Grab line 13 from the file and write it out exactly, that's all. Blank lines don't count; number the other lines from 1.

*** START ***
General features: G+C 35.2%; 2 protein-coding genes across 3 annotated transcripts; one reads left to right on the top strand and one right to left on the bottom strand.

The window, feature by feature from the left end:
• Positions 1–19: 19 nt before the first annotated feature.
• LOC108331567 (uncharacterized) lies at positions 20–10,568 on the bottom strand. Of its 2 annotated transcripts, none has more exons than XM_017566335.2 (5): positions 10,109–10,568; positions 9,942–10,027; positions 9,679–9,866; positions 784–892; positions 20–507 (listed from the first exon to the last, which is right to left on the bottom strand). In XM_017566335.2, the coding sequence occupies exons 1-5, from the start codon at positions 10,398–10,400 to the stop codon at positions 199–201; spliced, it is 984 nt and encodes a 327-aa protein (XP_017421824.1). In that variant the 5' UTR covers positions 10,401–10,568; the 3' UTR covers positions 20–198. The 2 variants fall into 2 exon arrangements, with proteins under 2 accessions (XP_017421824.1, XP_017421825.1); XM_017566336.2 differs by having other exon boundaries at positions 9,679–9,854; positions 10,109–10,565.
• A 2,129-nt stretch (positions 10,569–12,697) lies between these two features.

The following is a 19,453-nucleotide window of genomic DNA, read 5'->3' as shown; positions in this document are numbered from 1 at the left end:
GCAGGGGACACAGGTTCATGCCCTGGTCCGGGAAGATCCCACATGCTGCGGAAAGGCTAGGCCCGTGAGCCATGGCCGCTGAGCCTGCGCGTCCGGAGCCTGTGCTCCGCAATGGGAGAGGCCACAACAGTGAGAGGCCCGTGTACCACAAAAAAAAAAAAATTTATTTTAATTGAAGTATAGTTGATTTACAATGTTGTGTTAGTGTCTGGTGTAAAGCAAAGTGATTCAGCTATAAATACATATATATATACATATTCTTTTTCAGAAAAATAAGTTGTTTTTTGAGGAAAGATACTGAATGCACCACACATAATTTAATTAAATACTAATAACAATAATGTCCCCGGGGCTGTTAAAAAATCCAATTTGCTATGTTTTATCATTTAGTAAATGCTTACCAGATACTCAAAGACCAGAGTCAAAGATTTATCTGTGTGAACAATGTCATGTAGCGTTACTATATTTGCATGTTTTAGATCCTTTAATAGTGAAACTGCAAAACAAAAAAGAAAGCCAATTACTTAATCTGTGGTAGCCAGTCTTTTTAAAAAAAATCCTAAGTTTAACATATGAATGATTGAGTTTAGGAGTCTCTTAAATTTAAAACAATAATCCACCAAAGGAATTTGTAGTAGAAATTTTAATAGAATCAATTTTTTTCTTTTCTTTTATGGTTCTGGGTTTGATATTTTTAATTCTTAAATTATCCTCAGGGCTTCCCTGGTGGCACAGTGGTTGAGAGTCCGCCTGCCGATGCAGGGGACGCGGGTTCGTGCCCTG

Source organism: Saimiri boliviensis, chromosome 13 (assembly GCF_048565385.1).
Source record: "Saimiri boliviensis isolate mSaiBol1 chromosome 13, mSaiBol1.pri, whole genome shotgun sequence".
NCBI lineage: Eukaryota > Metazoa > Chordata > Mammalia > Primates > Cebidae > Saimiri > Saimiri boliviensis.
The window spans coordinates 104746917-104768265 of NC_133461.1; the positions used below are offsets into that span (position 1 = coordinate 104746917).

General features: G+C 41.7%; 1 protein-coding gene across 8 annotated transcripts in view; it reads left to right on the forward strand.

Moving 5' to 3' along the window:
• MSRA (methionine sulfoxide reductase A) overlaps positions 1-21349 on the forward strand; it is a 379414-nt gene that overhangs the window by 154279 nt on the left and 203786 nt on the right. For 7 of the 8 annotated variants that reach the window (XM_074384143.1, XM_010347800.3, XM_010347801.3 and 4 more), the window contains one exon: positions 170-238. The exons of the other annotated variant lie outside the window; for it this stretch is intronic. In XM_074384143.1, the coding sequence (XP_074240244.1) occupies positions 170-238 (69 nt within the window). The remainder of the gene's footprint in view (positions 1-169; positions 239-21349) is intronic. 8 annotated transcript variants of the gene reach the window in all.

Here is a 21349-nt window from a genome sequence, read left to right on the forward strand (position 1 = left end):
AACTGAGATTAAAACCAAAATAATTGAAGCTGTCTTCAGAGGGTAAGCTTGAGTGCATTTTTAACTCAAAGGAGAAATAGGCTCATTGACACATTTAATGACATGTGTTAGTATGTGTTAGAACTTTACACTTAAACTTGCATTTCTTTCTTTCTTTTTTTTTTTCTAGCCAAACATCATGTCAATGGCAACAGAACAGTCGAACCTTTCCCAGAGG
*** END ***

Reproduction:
Moving 5' to 3' along the window: